Permanent hair dye may slightly increase risk of some cancers

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In a new study, researchers found women who use permanent hair dye products to color their hair at home do not experience greater risk of most cancers or greater cancer related mortality.

While this should provide general reassurance to users of permanent hair dyes, they say they did find a slight increase in risk of ovarian cancer and some cancers of the breast and skin.

Natural hair color was also found to impact on the likelihood of some cancers.

The use of hair dye is very popular, particularly among older age groups keen to cover up signs of grey.

For example, it is estimated that it is used by 50-80% of women and 10% of men aged 40 and older in the United States and Europe.

The most aggressive hair dyes are the permanent types and these account for approximately 80% of hair dyes used in the US and Europe, and an even greater proportion in Asia.

While the World Health Organization’s International Agency for Research on Cancer has classified occupational exposure to hair dyes as a probable carcinogen, there is no warning about personal use because existing evidence is inconclusive.

To gain a better understanding of the risk of cancer from the use of personal hair dye, the researchers analyzed data on 117,200 women from the Nurses’ Health Study, which includes assessments of hair dye exposure.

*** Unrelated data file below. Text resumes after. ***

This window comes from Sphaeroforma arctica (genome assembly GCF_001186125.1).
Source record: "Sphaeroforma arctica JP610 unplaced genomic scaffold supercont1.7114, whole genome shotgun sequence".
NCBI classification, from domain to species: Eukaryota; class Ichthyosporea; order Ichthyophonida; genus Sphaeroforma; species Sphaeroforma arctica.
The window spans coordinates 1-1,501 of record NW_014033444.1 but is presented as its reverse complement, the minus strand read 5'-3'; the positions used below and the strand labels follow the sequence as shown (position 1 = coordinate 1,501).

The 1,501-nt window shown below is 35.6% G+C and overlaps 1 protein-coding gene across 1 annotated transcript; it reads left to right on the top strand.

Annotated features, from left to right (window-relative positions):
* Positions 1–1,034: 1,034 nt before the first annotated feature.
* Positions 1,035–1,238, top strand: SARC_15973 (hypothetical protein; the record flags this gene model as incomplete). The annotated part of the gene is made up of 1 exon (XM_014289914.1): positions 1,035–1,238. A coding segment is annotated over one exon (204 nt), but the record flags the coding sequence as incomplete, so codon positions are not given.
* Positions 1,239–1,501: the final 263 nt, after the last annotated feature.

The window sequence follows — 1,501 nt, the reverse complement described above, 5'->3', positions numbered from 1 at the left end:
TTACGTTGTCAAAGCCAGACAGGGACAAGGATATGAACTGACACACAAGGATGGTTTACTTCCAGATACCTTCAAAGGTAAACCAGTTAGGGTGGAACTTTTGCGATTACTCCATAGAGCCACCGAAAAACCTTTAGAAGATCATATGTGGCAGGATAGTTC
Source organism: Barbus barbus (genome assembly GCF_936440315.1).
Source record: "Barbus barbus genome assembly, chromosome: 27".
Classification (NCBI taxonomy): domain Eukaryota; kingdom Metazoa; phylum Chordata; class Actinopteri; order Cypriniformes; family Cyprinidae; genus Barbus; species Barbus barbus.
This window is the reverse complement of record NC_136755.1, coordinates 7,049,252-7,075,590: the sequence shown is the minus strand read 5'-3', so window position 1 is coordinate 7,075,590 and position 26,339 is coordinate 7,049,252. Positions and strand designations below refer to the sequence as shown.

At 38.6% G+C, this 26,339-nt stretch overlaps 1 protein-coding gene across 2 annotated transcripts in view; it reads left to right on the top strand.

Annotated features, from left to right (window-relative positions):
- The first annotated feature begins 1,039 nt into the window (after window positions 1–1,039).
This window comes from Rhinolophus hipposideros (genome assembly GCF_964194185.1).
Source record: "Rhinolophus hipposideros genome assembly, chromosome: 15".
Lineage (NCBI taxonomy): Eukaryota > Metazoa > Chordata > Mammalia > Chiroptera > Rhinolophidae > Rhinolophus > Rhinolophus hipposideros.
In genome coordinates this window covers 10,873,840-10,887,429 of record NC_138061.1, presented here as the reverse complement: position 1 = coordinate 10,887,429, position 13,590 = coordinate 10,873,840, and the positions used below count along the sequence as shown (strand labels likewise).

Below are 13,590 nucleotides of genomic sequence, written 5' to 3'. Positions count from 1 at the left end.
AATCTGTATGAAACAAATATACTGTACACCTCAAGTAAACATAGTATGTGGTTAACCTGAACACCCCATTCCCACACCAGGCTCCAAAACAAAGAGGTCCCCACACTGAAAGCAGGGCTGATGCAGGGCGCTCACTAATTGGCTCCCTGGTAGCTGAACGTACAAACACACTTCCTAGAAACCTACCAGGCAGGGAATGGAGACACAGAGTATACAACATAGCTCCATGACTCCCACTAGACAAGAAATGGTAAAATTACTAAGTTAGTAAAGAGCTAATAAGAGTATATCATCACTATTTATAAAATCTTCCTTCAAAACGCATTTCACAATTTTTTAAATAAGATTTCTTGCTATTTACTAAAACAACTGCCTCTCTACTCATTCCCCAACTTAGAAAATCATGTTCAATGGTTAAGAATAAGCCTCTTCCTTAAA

The women did not have cancer at the start of the study and were followed for 36 years.

The results showed no increased risk of most cancers or of cancer death in women who reported having ever used permanent hair dyes compared with those who had never used such dyes.

Use of hair dye did not increase the risk of cancers of the bladder, brain, colon, kidney, lung, blood and immune system, or most cancers of the skin (cutaneous squamous cell carcinoma and melanoma) or breast (estrogen receptor-positive, progesterone receptor-positive or hormone receptor-positive).

Ever use of permanent dyes was linked to a slightly increased risk of the basal cell carcinoma of the skin, and this risk was higher in women with naturally light hair.

An increased risk of three types of breast cancer—estrogen receptor-negative, progesterone receptor-negative, and hormone receptor-negative—and ovarian cancer was also linked to the use of permanent dyes, with risk rising according to the cumulative amount of dye women were exposed to.

An increased risk of Hodgkin lymphoma was also seen with the use of permanent hair dye but only for women with naturally dark hair.

The team says shades of permanent hair dyes are linked to the concentration of ingredients, with darker colors having higher concentrations.

These findings can offer some reassurance against concerns that personal use of permanent hair dyes might be linked to increased cancer risk or mortality.

However, they add that the positive associations for some cancers with different hair color types warrant a further test.

The study is published in The BMJ.

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